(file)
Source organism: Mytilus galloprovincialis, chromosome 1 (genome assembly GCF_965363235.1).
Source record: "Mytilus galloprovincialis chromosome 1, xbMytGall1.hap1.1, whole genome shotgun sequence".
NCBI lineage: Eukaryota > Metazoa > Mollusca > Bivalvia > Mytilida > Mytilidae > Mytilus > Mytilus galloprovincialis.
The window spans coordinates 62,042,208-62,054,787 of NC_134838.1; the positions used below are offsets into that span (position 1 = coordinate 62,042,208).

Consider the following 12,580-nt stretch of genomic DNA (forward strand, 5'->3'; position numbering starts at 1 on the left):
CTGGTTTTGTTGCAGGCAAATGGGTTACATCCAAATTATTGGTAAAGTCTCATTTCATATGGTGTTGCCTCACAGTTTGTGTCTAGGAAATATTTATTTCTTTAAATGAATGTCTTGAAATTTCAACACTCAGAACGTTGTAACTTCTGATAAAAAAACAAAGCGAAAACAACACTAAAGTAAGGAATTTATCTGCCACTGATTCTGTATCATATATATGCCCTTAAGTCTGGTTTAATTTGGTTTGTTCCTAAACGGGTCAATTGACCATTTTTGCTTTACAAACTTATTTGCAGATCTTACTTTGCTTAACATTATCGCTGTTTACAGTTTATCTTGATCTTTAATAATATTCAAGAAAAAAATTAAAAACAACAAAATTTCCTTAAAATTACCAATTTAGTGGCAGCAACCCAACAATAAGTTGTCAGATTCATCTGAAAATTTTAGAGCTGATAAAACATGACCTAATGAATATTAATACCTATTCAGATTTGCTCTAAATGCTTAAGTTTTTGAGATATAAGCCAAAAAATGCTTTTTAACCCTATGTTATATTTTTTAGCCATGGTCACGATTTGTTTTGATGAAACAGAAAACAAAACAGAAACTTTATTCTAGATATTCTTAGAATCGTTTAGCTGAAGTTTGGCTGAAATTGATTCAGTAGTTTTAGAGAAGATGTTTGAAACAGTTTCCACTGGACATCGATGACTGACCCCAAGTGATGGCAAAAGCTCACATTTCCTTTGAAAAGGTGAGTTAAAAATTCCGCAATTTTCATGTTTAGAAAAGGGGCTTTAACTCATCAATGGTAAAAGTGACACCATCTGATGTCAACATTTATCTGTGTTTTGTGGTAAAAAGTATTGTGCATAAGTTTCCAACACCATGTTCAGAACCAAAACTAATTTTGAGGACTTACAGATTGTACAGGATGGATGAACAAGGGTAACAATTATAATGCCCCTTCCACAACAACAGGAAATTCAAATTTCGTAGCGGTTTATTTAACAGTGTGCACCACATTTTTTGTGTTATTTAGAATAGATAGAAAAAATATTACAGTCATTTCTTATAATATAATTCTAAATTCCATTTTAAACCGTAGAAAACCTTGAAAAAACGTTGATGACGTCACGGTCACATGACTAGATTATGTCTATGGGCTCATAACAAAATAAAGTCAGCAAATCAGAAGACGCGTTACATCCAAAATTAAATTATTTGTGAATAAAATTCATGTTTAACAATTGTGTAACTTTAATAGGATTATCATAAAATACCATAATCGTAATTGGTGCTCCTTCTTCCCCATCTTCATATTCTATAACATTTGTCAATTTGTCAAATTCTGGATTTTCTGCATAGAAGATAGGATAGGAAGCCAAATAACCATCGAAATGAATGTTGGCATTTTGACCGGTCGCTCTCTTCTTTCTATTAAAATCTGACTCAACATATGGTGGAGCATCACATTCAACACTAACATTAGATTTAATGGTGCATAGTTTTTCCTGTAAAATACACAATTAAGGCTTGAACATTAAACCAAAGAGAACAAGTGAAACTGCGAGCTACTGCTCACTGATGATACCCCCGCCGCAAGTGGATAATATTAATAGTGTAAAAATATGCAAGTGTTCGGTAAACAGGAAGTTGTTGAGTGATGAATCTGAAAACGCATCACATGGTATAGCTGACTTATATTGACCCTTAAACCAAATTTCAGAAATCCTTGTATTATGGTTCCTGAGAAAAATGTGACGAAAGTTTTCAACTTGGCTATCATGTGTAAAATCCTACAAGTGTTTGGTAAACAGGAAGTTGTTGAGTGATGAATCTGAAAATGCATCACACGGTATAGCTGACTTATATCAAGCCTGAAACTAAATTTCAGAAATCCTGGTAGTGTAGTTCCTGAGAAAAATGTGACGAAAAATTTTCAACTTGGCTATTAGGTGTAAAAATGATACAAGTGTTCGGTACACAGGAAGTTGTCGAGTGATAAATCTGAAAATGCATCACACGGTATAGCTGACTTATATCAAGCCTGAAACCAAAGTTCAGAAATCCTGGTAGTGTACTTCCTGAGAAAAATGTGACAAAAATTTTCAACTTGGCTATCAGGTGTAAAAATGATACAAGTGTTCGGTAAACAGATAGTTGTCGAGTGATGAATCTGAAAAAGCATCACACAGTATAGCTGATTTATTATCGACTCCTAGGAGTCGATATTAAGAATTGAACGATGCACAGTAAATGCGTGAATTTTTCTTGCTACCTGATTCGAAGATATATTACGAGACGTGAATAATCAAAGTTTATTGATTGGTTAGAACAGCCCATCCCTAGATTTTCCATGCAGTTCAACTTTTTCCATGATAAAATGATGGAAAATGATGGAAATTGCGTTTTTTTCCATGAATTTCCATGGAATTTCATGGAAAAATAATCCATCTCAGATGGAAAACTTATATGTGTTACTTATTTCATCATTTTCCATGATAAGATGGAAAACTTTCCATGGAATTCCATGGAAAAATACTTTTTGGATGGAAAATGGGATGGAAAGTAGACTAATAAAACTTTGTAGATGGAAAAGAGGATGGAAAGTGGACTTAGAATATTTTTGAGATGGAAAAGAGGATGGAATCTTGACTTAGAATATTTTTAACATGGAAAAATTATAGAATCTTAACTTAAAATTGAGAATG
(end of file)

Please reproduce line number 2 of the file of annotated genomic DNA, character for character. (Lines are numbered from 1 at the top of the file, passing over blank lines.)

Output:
Source record: "Mytilus galloprovincialis chromosome 1, xbMytGall1.hap1.1, whole genome shotgun sequence".